December 31, 2015
It’s not often that Jay Wright’s Villanova Wildcats (11-2, 1-0) get to play one of the nation’s best teams at The Pavilion. Their last victory over a top-ten foe on the Main Line came against Oklahoma back in 2005, when nobody in the country could guard Randy Foye, Kyle Lowry, and Allan Ray (well, except Florida).
As it turns out, there is a pretty good reason for that: Villanova 95, No. 6 Xavier (12-1, 0-1) 64.
“We played our best game of the year,” Jay Wright said, confirming what everyone already knew.
Heading into the New Year’s Eve matinee, I had a few questions about Villanova. Not doubts, because they returned a lot from last season’s 33-3 team and their ten wins had all come by at least 14 points. It was already apparent apparent that Villanova is a good team, but how do they stack up against the nation’s elite?
Both of the Wildcats’ games against top-tier opponents, Oklahoma on a neutral floor out in Hawaii and Virginia in Charlottesville, ended in double-digit losses. In handing a previously undefeated league opponent a through beat down, the Wildcats reminded everyone of how good that their good is.
“Leading in, I heard a lot about Villanova, who they lost to, a different team” Xavier head coach Chris Mack said. “They didn’t seem much different to me.”
So, how did Villanova do run the sixth-ranked team in the country off the floor? Let’s break the win down into three:
1. They shot the eyes out of the ball from three: 13-25, to be specific. In conversations with friends and other college basketball fans around the city, the word on Villanova has been, “Boy, they do shoot a lot of threes.” It’s true, as the Wildcats’ 29 three-point attempts per game are tied for fifth in the entire country. Out in Hawaii, they were doomed by a bricky 4-32 performance from deep.
Wright has heard the criticism, and for him, it’s about focusing on quality rather than quantity. Against Xavier’s 1-3-1 zone, Villanova’s crisp ball movement produced a bunch of really good looks.
“We really took good ones tonight,” Wright said. “We’ve been saying all along that we’re a good three-point shooting team but have taken some bad shots.”
2. Arch was feeling it: Well, not everybody fired up good shots for the Wildcats. Wright said that his senior point guard “took a couple of crazy ones,” which were heat checks from NBA range. That was the point, though: Ryan Arcidiacono, who shot 10-19 from the field and 7-14 from deep en route to 27 points, was on fire.
“He was feeling it,” Wright said. “There’s a difference. When you hit a couple and take those, there’s a difference when you miss a couple and take one of those. When a guy is feeling it, you want a guy to have the freedom to do that.”
There was one play in the first half where Arcidiacono took an outlet pass and pulled up 1-on-3. Bang. After shooting 3-13 in his previous three game, Arcidiacono was clearly saving his makes to ruin Mack’s New Year.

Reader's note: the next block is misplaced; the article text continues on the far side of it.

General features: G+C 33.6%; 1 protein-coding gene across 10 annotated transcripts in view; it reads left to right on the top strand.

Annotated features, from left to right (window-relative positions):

“You see him against Penn and some other teams, and the ball hits the front of the rim or rims out,” Mack said. “Not here, not us. It sucks.”
Arcidiacono was the Big East Co-Player of the Year lasts season because he helps Villanova win in so many ways. When he’s making shots as well, the opposing team is in for a long night. On a day when star freshman guard Jalen Brunson was so sick that he got taken to the hospital for an IV — “He was throwing up all over,” Wright said — Arcidiacono was able to take the scoring burden.
“Jalen and I are roommates, so I saw it happen,” Arcidiacono said. “I was just like ‘I’m going to come out aggressive and make plays for everyone, not just myself.’”
3. Xavier was without their motor: This was a scary situation. Less than three minutes into the game, impressive Xavier frosh Edmond Sumner took a really nasty fall. Just like that, a loud Pavilion went completely silent.
Sumner was down for quite some time, and he eventually had to be taken off on a stretcher. The good news is that he will reportedly be fine.
“The initial reports are long-term he’s going to be fine,” Mack said. “He’s walking and talking with a horrendous headache.”
“From that point on, we weren’t ourselves. Villanova has a lot to do with that.”
Wright was in full agreement. Villanova earned the victory with an excellent performance, but there is no doubt that Xavier was affected both mentally and by the more obvious way of losing such a talented player from their rotation. Just imagine if the script were flipped.
“You take Arch of our team and we’re playing a in a tough environment like that, especially when we’ve prepared thinking we have him, it would make a big difference in the game,” Wright said.
Follow Rich on Twitter: @rich_hofmann